Smoke Screens

No Smoking - American Cancer Society's Great A...
No Smoking – American Cancer Society’s Great American Smoke Out (Photo credit: Wikipedia)

 

Bill White recently posted on tobacco use in recovery. He’s been way ahead of the field on this and challenges not only treatment providers, but recovering people as well:

 

People in recovery are dying from smoking-related diseases in large numbers, but they are also dying from conceptual blindness:  the failure to see the contradiction between claiming recovery status in the presence of continued addiction to nicotine.  Too many recoveries and too many lives are going up in smoke.

 

Anna David recently posted a first-person account of her path to becoming tobacco-free:

 

Then, when I was nine months sober, I met an older woman who’d been sober, it seemed, forever. She and I were at dinner with a few other sober friends after a meeting and I did what was routine behavior at that point: I went outside several times throughout the meal to smoke. And one of the times that I returned, this woman started, in the most direct and yet gentle way imaginable, confronting me about the fact that I smoked. People had of course brought the topic up with me before but there was something different about her approach. She said things that made a lot of sense—things like that every time I inhaled on a cigarette, I was telling myself that I hated myself and that getting sober but not quitting smoking was like switching seats on the Titanic. “Honey,” I recall her saying as she leaned forward on the table, “You’re putting a smoke screen between you and your Higher Power.” It was just the kind of thing that I would have mocked before sobriety but which made a lot of sense to who I was becoming. At the end of dinner, she offered to meet me at a Nicotine Anonymous meeting the following evening.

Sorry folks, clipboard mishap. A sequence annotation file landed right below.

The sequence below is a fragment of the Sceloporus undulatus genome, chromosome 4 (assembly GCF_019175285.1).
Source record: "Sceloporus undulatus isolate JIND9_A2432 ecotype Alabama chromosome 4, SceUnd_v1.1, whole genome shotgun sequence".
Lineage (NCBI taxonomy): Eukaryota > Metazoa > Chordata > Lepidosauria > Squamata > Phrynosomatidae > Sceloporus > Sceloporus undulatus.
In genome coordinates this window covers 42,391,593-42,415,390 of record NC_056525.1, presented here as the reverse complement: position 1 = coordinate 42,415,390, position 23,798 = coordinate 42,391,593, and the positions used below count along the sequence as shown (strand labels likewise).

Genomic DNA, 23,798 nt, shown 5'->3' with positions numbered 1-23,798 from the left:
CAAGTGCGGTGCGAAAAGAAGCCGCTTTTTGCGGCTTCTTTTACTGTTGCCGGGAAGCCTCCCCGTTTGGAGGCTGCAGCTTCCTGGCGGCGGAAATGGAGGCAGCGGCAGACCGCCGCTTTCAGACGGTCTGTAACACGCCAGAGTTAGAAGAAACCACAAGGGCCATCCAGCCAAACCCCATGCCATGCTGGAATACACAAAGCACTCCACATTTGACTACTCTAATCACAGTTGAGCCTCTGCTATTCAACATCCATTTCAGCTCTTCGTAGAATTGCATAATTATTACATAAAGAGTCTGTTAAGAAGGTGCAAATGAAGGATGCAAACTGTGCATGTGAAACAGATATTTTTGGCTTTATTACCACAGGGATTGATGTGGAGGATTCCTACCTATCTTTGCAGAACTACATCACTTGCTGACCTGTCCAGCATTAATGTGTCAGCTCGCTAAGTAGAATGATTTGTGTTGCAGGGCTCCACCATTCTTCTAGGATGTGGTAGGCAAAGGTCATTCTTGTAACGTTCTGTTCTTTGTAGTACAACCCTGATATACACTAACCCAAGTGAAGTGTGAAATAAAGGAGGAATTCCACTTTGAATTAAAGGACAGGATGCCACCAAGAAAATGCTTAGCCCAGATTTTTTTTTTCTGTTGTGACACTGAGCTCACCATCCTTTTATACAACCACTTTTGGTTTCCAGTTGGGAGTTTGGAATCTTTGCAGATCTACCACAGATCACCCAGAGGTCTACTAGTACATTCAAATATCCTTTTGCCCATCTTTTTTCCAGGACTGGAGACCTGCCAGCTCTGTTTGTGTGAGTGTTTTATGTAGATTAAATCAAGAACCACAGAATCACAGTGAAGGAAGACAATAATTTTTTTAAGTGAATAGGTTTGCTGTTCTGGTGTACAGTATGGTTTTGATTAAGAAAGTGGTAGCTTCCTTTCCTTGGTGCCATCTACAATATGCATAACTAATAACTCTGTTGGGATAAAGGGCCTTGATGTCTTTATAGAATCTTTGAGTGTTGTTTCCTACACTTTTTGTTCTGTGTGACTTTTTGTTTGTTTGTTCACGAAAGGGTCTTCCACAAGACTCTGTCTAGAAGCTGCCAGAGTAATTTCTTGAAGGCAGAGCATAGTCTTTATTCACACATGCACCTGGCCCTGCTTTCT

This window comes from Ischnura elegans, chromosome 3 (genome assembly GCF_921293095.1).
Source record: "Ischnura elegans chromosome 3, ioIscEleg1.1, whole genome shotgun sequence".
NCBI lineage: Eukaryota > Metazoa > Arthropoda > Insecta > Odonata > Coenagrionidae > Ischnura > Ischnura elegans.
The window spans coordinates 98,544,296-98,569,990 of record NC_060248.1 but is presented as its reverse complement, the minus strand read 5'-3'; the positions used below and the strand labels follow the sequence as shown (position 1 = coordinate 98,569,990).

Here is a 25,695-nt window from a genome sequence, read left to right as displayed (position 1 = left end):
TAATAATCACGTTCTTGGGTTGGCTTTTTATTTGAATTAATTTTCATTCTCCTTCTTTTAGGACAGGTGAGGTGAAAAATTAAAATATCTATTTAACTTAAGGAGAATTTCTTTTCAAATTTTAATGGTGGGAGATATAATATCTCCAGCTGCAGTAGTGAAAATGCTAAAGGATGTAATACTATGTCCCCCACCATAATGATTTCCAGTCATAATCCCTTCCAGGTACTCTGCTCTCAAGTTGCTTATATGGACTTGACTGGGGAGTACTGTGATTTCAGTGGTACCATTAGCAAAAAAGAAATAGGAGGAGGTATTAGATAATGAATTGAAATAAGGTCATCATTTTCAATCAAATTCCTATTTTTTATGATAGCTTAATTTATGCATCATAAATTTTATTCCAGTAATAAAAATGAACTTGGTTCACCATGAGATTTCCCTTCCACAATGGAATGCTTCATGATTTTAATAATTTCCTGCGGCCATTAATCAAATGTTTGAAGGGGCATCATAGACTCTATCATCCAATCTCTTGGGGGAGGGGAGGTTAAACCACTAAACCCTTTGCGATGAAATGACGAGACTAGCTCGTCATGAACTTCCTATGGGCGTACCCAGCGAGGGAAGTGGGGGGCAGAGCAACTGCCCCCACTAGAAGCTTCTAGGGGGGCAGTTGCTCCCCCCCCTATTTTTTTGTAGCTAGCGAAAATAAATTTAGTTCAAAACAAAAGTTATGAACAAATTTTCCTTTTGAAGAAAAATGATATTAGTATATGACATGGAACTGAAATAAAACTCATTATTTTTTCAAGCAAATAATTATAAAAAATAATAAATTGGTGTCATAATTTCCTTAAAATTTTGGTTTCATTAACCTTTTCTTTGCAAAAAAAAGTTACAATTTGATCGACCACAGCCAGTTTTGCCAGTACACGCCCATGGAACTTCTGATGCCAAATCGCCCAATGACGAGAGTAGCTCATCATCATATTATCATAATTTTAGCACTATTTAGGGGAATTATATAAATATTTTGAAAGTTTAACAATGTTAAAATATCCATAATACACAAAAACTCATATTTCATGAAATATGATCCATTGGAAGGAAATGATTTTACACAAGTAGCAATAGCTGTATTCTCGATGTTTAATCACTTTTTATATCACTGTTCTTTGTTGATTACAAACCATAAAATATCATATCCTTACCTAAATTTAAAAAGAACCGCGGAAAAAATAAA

2012′s most popular posts #5 – Ex-addicts staying sober through sport

Awesome. A very cool tribe within the recovering community.

More than 4,700 people have participated in Phoenix, which Scott Strode started in 2007. Most join the group because they’ve struggled with drug or alcohol addiction.

“Life should be better once you get sober,” said Strode, 38. “(We want to) help people build a new life, a new self-image and have fun without getting high.”

Phoenix offers around 50 programs every week, ranging from casual walks and yoga to mountain biking and ice climbing. Activities are led by field instructors, all of whom are in recovery and happy to show beginners the ropes. The organization provides the gear and also offers grants to help people purchase their own equipment. Nearly all events — with the exception of overnight activities or ski trips — are free.

“It’s a great way to introduce people into something that then later becomes … sort of their coping mechanism, as opposed to picking up a drink or a drug, ” Strode said.

He notes that Phoenix isn’t a substitute for any other recovery support program; in fact, many in the group are also in 12-step programs. But Strode believes the natural “high” that people get from Phoenix activities can be transformative.